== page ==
An enormous fire broke out in the New York City Police Department evidence warehouse in Brooklyn Tuesday.
The fire erupted at around 10:40 a.m. local time at the Erie Basin Auto Pond in the Red Hook neighborhood of Brooklyn, officials said. Dozens of impounded vehicles were kept at the facility; biological evidence from decades of crimes was also stored there. The three-alarm inferno, which injured several first responders and civilians, was visible from across New York City, according to photos on social media.
“We attempted an interior fire attack, but [firefighters] were overwhelmed by the amount of fire and we had to back all of our firefighters out of the building and go to an exterior attack,” New York City Fire Chief John Hodgens said in a press conference after the fire had been controlled. “We have a third alarm assignment right now with about 150 fire and EMS personnel.”
According to Hodgens, the FDNY had deployed three fire boats to fight the fire, and were using drones to pinpoint where the boats could effectively target it. Firefighters had to retreat from inside the building after the initial response because buildings of that type have a high collapse potential; a section of the building did collapse shortly after they arrived on the scene. The large amount of combustible material made it even more unsafe inside the building.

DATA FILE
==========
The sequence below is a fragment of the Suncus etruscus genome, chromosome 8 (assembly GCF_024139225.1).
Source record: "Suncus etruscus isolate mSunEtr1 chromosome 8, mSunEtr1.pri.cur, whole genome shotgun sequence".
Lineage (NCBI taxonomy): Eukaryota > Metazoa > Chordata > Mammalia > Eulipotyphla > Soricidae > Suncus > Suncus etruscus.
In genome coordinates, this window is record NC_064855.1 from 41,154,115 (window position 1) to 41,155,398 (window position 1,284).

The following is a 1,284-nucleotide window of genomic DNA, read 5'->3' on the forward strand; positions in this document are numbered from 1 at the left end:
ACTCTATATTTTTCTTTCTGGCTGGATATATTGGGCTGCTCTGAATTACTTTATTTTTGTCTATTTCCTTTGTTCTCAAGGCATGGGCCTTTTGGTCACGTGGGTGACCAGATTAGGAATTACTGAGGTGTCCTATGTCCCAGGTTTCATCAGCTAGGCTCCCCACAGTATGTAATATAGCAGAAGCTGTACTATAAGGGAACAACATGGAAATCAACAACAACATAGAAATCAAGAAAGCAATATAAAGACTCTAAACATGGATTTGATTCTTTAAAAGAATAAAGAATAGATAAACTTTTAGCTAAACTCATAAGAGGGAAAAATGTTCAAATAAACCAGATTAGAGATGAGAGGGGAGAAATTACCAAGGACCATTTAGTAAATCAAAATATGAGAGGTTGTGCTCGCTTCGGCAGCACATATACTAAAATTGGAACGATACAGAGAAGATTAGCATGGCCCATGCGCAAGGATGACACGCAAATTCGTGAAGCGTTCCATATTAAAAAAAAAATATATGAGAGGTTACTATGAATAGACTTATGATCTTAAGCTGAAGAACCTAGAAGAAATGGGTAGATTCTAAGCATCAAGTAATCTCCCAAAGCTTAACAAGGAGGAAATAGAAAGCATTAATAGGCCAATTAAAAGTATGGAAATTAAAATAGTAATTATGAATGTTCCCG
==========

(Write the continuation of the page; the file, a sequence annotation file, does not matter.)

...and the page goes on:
Eight people in total were injured: three firefighters, three Emergency Medical Services personnel, and two civilians. All reported only minor injuries, Hodgens said.
Because the fire boats were doing most of the work from the outside, Hodgens said putting out the fire would take a long time. Warehouses of this type are sealed from the outside, meaning firefighters needed to wait for the fire to create openings in the building where they could engage.
“This fire is probably going to go on for a few days, by the time we’re able to fully extinguish it and get inside, possibly to get to the deep-seated areas,” he said.
Also during the press briefing, NYPD Chief Jeffrey Maddrey said that the warehouse is home to a large amount of biological evidence from past crimes, as well as many vehicles. Some of the evidence — from incidents like burglaries and shootings — goes back decades.
A number of vehicles were also impounded at the warehouse, most of which had been seized for reasons other than traffic violations — the owner may have been arrested, or the cars were being used in investigations or legal matters, NBC 4 New York reported. Some of the vehicles there were historic, but there were also a number of e-bikes and electric ATVs, though officials did say they removed the electric batteries as a precaution against fires.
Officials said they could not estimate the total amount of damage done by the blaze. Once the fire is put out, police plan to conduct a full inventory of all the items stored at the warehouse and then a full accounting of what was lost and what can be salvaged.
The blaze was also visible from across the city. Twitter users posted photos and videos of smoke billowing out from the warehouse into the skyline; some of the photos were taken only blocks from the site, but others were taken from the Brooklyn waterfront, the Manhattan skyline, and the Statue of Liberty. One user even posted a picture from a plane landing in New York.